Camera Hacker

Servicing the Sigma 105mm f/2.8 EX macro lens

Disclaimer: Disassembling your lens will void the manufacturer warranty and may cause your lens to become inoperable. Do so at your own risk. I will not be held responsible for your actions.

The Sigma 105mm f/2.8 EX macro has been my all-time favorite lens. It has the capability for me to explore tiny worlds around our environment, which we generally overlook. It allowed me to see little thing from a totally different perspective.

However, due to my busy schedule in the past year, the lens had sat in my closet most of the time. When I took it out to enjoy the small wonders again, I was shocked to find that it no longer auto-focused all that well any more. Being a macro lens, I use it in manual focus mode most of the time anyway, especially for 1:1 (one-to-one) magnification. I managed to continue using it for quite some time. But not being able to use auto-focus on an AF-capable lens bothered me.

Finally, I decided to disassemble it and try to fix it. I have always wanted to see the inside of a Canon EF lens anyway.

Step 1: Unscrew the three tiny screws securing the inner plastic ring at the rear of the lens.

Step 2: Once the inner plastic ring has been unscrewed, carefully pry it off.

Step 3: Unscrew the two screws securing the lens contact.

Step 4: Unscrew the four silver screws that secure the metal lens mount to the lens. Note, at this step, the plastic inner ring should have already been removed and the lens contact unsecured. The picture does not reflect the disassembly, because this picture was shot after the lens was put back together.

Step 5: Remove the metal lens mount.

Step 6: Remove the metal ring inside the lens.

Step 7: Remove the rear lens body ring carefully. This piece contains the AF/MF switch, which is mechanically connected to the mechanical gears and an electrical switch. Be careful not to break or bend any parts.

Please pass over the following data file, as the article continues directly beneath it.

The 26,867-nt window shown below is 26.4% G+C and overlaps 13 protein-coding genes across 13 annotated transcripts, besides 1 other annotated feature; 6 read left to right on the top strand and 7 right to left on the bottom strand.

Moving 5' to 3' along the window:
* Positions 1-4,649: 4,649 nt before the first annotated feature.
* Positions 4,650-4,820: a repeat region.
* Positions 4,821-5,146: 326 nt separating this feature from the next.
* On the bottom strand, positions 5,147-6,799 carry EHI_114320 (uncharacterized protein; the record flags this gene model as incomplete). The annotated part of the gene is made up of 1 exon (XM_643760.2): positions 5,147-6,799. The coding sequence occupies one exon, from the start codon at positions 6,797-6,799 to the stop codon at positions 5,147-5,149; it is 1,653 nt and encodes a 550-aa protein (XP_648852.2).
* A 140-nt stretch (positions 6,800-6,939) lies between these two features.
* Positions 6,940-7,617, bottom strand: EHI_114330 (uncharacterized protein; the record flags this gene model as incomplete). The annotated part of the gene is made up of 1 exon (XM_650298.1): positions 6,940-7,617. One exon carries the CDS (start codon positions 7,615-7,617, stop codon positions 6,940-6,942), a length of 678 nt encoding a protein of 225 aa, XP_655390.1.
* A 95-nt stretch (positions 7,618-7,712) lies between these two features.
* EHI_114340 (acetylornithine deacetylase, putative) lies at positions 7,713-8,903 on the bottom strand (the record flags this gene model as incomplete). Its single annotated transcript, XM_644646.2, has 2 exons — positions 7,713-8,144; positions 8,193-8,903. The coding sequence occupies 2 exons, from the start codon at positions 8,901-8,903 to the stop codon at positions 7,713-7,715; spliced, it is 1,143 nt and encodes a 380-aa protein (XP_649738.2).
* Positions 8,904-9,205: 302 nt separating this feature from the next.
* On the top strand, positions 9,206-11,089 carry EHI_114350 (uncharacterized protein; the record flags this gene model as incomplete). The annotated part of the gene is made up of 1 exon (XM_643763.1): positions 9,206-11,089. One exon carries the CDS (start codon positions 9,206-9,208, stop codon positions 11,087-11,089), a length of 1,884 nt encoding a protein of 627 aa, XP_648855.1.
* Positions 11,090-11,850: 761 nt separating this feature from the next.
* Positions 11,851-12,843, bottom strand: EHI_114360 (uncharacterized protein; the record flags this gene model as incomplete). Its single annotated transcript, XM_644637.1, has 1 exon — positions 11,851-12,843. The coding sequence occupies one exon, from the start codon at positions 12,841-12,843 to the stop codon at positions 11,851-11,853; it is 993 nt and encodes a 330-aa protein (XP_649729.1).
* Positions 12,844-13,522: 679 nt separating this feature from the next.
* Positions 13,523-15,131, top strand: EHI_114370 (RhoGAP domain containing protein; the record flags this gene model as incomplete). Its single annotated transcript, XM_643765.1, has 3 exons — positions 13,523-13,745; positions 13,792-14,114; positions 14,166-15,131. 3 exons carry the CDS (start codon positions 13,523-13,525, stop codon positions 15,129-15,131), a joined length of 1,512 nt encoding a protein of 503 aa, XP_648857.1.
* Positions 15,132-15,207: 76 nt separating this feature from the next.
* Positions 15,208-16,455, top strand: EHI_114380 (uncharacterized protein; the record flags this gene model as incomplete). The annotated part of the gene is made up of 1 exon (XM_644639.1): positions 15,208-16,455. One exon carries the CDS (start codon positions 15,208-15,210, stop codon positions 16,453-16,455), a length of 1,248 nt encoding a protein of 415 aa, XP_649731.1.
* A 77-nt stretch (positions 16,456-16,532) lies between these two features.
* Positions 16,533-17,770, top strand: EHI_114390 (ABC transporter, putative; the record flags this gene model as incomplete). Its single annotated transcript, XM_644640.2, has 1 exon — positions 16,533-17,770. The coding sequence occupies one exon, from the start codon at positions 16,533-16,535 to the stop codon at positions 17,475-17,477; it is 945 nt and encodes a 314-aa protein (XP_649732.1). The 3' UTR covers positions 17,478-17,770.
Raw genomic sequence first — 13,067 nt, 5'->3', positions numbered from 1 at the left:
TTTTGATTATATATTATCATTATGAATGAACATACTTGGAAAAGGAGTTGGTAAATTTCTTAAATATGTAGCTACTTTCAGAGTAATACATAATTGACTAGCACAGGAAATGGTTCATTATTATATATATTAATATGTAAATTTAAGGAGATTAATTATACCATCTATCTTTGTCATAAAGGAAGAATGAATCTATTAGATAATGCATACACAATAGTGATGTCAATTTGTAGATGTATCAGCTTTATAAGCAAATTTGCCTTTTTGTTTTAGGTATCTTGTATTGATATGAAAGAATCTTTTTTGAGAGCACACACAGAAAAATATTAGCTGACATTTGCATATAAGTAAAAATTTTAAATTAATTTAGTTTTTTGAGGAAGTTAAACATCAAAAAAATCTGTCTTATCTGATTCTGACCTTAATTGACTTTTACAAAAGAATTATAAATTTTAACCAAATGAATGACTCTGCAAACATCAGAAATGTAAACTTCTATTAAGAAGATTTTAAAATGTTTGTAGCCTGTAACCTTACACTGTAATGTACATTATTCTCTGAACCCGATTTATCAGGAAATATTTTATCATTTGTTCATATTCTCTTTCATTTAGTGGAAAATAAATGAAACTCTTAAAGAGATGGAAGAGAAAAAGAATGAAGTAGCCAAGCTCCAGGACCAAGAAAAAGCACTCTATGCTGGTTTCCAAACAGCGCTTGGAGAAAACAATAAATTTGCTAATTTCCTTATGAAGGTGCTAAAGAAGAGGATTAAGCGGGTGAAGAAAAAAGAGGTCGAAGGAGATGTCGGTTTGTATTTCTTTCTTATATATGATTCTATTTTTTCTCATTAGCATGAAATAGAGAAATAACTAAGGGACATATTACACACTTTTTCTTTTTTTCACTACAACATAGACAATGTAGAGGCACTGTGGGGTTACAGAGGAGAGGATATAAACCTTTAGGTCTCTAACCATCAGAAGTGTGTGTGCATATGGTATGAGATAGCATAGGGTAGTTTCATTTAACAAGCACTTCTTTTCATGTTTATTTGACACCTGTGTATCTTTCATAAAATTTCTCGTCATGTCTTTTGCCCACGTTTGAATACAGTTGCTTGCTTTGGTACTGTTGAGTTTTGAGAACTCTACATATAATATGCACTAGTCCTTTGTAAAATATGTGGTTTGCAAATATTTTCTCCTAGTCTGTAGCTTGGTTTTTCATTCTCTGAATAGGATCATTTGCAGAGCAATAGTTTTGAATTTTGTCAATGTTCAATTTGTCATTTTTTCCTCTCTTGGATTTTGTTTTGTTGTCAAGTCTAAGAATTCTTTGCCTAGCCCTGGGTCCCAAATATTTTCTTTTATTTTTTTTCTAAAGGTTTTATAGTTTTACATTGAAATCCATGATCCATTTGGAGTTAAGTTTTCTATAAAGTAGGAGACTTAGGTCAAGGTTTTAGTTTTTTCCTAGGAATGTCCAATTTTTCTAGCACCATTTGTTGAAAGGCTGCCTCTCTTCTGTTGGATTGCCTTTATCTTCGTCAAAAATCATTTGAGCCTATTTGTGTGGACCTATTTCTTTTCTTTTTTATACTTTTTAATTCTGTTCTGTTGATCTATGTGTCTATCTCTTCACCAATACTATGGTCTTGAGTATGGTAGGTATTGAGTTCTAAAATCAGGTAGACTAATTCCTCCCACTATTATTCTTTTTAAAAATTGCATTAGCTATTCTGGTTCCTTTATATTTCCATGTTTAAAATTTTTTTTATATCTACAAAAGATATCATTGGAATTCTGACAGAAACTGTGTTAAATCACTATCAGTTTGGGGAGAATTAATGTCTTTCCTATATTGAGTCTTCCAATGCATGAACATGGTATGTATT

Step 8: After remove the AF/MF switch ring, the mechanical gears, the AF motor, and the electrical switch are exposed.

I figured that the lens do not AF all that well any more because the lubrication has dried out and the gears have too much friction that the motor can not overcome.

I had some multi-purpose oil at home, so I lubricated all of the mechanical gears with it. After the oil soaked into the gears (I sped up that process by exercising the manual focus ring), the lens auto-focused much faster, smoother, and better! I was surprised how well the lubrication worked.

To reassemble the lens, follow the steps of disassembly in reverse.

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I told my co-worker, who happens to be a professional (certified) mechanical engineer, about my success. He said I was quite "gutsy" to use general-purpose oil on the gears. He claims that there are lots of different types of lubrication out there for different purpose, such as graphite and a few names I could not remember. There are wet and dry lubrications. He said it is quite risky to use pick a type of oil without knowing what the manufacturer uses for those gears.

If you are a lubrication expert, please feel free to educate us on lubrication and the type that should be used in the AF mechanism.

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Long-Term Report

So far, I have lubricated it twice. Every time I lubricate it, it would work fine for a week. Then it would return to its previous non-focusing state.

Recently, I had obtained a Digital Rebel. It worked with the lens fine at wide-open aperture. When stopped down, the camera goes into error state. After contacting Sigma, they mentioned that the chip inside the lens has to be upgraded. The upgrade was free of charge.

When I sent the lens back to Sigma, I also mentioned the AF problem to them. They were very nice to send the lens back upgraded and fixed with a diagnostic report. It turned out that the AF belt has weakened and they had replaced it. Now the AF works just fine on this lens. With 20/20 hindsight, it is apparent the AF belt is the real problem and the lubrication just eased the labor on the weakened belt.

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